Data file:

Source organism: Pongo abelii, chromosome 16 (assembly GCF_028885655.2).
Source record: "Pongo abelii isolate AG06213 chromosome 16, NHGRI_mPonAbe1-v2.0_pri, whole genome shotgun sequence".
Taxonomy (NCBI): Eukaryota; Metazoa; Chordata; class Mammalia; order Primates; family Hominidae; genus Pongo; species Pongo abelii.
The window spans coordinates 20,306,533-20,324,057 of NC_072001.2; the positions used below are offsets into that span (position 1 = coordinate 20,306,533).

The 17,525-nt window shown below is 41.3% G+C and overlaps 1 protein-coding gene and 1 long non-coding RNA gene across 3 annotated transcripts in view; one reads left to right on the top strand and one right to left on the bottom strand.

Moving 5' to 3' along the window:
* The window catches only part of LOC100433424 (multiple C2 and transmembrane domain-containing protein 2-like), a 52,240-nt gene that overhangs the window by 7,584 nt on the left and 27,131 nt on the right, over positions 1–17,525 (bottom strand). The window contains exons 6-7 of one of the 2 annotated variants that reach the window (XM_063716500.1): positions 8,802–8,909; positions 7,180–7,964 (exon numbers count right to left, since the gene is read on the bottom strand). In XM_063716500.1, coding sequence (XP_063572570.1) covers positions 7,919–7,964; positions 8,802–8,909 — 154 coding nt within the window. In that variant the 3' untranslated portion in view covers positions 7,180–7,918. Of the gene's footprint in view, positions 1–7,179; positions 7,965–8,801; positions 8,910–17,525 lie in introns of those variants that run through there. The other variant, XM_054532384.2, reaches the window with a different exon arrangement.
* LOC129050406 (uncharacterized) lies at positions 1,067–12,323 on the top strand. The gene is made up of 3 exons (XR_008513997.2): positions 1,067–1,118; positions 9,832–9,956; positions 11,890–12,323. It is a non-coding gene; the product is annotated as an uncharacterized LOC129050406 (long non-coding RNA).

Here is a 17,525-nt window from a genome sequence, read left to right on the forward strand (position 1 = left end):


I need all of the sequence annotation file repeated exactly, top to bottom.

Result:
Source organism: Pongo abelii, chromosome 16 (assembly GCF_028885655.2).
Source record: "Pongo abelii isolate AG06213 chromosome 16, NHGRI_mPonAbe1-v2.0_pri, whole genome shotgun sequence".
Taxonomy (NCBI): Eukaryota; Metazoa; Chordata; class Mammalia; order Primates; family Hominidae; genus Pongo; species Pongo abelii.
The window spans coordinates 20,306,533-20,324,057 of NC_072001.2; the positions used below are offsets into that span (position 1 = coordinate 20,306,533).

The 17,525-nt window shown below is 41.3% G+C and overlaps 1 protein-coding gene and 1 long non-coding RNA gene across 3 annotated transcripts in view; one reads left to right on the top strand and one right to left on the bottom strand.

Moving 5' to 3' along the window:
* The window catches only part of LOC100433424 (multiple C2 and transmembrane domain-containing protein 2-like), a 52,240-nt gene that overhangs the window by 7,584 nt on the left and 27,131 nt on the right, over positions 1–17,525 (bottom strand). The window contains exons 6-7 of one of the 2 annotated variants that reach the window (XM_063716500.1): positions 8,802–8,909; positions 7,180–7,964 (exon numbers count right to left, since the gene is read on the bottom strand). In XM_063716500.1, coding sequence (XP_063572570.1) covers positions 7,919–7,964; positions 8,802–8,909 — 154 coding nt within the window. In that variant the 3' untranslated portion in view covers positions 7,180–7,918. Of the gene's footprint in view, positions 1–7,179; positions 7,965–8,801; positions 8,910–17,525 lie in introns of those variants that run through there. The other variant, XM_054532384.2, reaches the window with a different exon arrangement.
* LOC129050406 (uncharacterized) lies at positions 1,067–12,323 on the top strand. The gene is made up of 3 exons (XR_008513997.2): positions 1,067–1,118; positions 9,832–9,956; positions 11,890–12,323. It is a non-coding gene; the product is annotated as an uncharacterized LOC129050406 (long non-coding RNA).

Here is a 17,525-nt window from a genome sequence, read left to right on the forward strand (position 1 = left end):